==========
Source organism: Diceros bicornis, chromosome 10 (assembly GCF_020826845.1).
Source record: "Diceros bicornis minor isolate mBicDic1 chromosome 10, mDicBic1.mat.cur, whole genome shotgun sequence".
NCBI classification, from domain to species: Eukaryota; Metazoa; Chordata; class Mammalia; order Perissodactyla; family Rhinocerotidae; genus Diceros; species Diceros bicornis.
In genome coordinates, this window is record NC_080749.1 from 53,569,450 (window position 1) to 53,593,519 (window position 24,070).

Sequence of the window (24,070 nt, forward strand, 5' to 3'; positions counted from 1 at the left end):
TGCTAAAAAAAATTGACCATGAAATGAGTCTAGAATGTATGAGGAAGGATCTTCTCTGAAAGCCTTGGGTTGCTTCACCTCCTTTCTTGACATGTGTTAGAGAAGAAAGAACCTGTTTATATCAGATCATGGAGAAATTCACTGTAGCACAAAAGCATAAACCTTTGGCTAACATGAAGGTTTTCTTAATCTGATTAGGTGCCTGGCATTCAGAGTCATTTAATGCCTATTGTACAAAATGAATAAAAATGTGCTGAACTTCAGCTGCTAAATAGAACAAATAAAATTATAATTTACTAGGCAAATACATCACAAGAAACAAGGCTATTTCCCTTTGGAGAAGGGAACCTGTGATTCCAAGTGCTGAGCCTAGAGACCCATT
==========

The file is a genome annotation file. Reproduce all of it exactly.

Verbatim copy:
Source organism: Diceros bicornis, chromosome 10 (assembly GCF_020826845.1).
Source record: "Diceros bicornis minor isolate mBicDic1 chromosome 10, mDicBic1.mat.cur, whole genome shotgun sequence".
NCBI classification, from domain to species: Eukaryota; Metazoa; Chordata; class Mammalia; order Perissodactyla; family Rhinocerotidae; genus Diceros; species Diceros bicornis.
In genome coordinates, this window is record NC_080749.1 from 53,569,450 (window position 1) to 53,593,519 (window position 24,070).

Sequence of the window (24,070 nt, forward strand, 5' to 3'; positions counted from 1 at the left end):
TGCTAAAAAAAATTGACCATGAAATGAGTCTAGAATGTATGAGGAAGGATCTTCTCTGAAAGCCTTGGGTTGCTTCACCTCCTTTCTTGACATGTGTTAGAGAAGAAAGAACCTGTTTATATCAGATCATGGAGAAATTCACTGTAGCACAAAAGCATAAACCTTTGGCTAACATGAAGGTTTTCTTAATCTGATTAGGTGCCTGGCATTCAGAGTCATTTAATGCCTATTGTACAAAATGAATAAAAATGTGCTGAACTTCAGCTGCTAAATAGAACAAATAAAATTATAATTTACTAGGCAAATACATCACAAGAAACAAGGCTATTTCCCTTTGGAGAAGGGAACCTGTGATTCCAAGTGCTGAGCCTAGAGACCCATT